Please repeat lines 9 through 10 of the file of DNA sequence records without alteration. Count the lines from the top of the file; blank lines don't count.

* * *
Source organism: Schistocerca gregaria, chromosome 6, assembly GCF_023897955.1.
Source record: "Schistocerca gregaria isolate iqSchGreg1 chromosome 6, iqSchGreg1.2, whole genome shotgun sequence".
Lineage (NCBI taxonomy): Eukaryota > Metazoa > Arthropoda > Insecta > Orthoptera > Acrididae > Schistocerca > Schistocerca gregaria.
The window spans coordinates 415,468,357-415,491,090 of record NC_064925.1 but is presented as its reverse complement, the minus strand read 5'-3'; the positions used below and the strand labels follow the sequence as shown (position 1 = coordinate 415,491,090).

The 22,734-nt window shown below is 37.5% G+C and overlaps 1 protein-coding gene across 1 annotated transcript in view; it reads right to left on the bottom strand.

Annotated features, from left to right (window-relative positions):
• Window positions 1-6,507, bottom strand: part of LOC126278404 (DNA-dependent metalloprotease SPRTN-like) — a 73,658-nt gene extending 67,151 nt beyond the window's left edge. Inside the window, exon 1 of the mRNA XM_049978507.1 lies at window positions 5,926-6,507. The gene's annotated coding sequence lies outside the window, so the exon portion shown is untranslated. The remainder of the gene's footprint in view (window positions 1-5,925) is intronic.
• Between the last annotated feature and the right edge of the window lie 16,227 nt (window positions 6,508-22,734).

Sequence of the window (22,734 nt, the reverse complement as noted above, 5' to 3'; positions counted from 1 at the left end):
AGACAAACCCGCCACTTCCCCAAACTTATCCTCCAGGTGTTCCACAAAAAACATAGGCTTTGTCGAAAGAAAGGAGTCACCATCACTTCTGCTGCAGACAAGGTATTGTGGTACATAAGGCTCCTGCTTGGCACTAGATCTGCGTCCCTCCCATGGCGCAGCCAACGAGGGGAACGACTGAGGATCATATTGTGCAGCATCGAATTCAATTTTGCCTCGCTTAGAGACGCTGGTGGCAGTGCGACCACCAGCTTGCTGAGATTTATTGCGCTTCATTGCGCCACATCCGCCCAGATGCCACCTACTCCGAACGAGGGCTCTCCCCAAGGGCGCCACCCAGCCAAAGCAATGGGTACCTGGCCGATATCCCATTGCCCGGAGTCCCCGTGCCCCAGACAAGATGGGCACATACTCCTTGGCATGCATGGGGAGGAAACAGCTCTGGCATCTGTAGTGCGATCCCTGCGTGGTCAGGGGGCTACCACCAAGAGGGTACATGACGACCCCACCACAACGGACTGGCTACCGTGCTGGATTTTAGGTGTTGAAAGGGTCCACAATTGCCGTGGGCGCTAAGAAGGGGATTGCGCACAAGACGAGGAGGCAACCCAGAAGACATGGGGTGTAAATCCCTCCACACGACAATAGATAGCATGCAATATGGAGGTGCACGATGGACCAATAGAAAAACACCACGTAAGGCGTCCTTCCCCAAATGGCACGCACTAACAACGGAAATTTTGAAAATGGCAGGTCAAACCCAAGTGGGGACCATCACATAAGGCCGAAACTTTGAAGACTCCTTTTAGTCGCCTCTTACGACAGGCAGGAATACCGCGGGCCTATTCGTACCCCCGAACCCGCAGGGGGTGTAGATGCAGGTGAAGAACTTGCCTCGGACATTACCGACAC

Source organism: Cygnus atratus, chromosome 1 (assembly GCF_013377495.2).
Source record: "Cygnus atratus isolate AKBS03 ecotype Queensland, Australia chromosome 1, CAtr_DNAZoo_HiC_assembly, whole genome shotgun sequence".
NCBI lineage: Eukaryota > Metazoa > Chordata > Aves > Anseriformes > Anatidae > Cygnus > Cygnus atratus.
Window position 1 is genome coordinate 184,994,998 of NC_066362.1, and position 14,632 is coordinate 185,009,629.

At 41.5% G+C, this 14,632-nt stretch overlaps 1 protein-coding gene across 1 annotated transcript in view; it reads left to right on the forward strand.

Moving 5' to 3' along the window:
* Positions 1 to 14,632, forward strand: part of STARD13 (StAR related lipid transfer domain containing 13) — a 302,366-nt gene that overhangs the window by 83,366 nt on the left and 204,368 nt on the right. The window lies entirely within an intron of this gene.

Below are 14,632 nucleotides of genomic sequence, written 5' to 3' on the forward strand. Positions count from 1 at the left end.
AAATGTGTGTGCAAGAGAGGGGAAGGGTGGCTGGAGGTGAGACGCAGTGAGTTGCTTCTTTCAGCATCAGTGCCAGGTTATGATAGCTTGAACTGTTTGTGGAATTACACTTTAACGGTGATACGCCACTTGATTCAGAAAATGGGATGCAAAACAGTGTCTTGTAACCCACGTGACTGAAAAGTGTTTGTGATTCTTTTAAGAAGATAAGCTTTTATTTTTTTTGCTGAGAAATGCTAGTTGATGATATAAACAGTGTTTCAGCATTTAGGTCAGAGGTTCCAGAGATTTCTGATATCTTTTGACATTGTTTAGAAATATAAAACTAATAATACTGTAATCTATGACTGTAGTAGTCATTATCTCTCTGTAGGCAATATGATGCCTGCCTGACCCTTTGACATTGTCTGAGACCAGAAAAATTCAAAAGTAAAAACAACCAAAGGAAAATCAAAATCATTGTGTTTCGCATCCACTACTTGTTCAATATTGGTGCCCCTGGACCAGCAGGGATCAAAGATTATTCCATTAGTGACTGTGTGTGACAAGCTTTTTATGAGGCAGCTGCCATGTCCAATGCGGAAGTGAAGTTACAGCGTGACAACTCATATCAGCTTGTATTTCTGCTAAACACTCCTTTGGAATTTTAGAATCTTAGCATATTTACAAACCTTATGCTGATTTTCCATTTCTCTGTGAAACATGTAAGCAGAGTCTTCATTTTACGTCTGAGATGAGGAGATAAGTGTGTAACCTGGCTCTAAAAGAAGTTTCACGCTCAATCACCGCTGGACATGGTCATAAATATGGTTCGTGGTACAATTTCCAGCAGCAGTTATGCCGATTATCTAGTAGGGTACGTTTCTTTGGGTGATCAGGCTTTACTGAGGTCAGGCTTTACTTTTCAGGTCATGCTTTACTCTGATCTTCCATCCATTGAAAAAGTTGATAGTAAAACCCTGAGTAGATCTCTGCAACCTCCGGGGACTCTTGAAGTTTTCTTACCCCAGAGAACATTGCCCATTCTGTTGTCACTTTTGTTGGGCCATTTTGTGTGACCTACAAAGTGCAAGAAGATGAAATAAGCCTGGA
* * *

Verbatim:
Sequence of the window (22,734 nt, the reverse complement as noted above, 5' to 3'; positions counted from 1 at the left end):
AGACAAACCCGCCACTTCCCCAAACTTATCCTCCAGGTGTTCCACAAAAAACATAGGCTTTGTCGAAAGAAAGGAGTCACCATCACTTCTGCTGCAGACAAGGTATTGTGGTACATAAGGCTCCTGCTTGGCACTAGATCTGCGTCCCTCCCATGGCGCAGCCAACGAGGGGAACGACTGAGGATCATATTGTGCAGCATCGAATTCAATTTTGCCTCGCTTAGAGACGCTGGTGGCAGTGCGACCACCAGCTTGCTGAGATTTATTGCGCTTCATTGCGCCACATCCGCCCAGATGCCACCTACTCCGAACGAGGGCTCTCCCCAAGGGCGCCACCCAGCCAAAGCAATGGGTACCTGGCCGATATCCCATTGCCCGGAGTCCCCGTGCCCCAGACAAGATGGGCACATACTCCTTGGCATGCATGGGGAGGAAACAGCTCTGGCATCTGTAGTGCGATCCCTGCGTGGTCAGGGGGCTACCACCAAGAGGGTACATGACGACCCCACCACAACGGACTGGCTACCGTGCTGGATTTTAGGTGTTGAAAGGGTCCACAATTGCCGTGGGCGCTAAGAAGGGGATTGCGCACAAGACGAGGAGGCAACCCAGAAGACATGGGGTGTAAATCCCTCCACACGACAATAGATAGCATGCAATATGGAGGTGCACGATGGACCAATAGAAAAACACCACGTAAGGCGTCCTTCCCCAAATGGCACGCACTAACAACGGAAATTTTGAAAATGGCAGGTCAAACCCAAGTGGGGACCATCACATAAGGCCGAAACTTTGAAGACTCCTTTTAGTCGCCTCTTACGACAGGCAGGAATACCGCGGGCCTATTCGTACCCCCGAACCCGCAGGGGGTGTAGATGCAGGTGAAGAACTTGCCTCGGACATTACCGACAC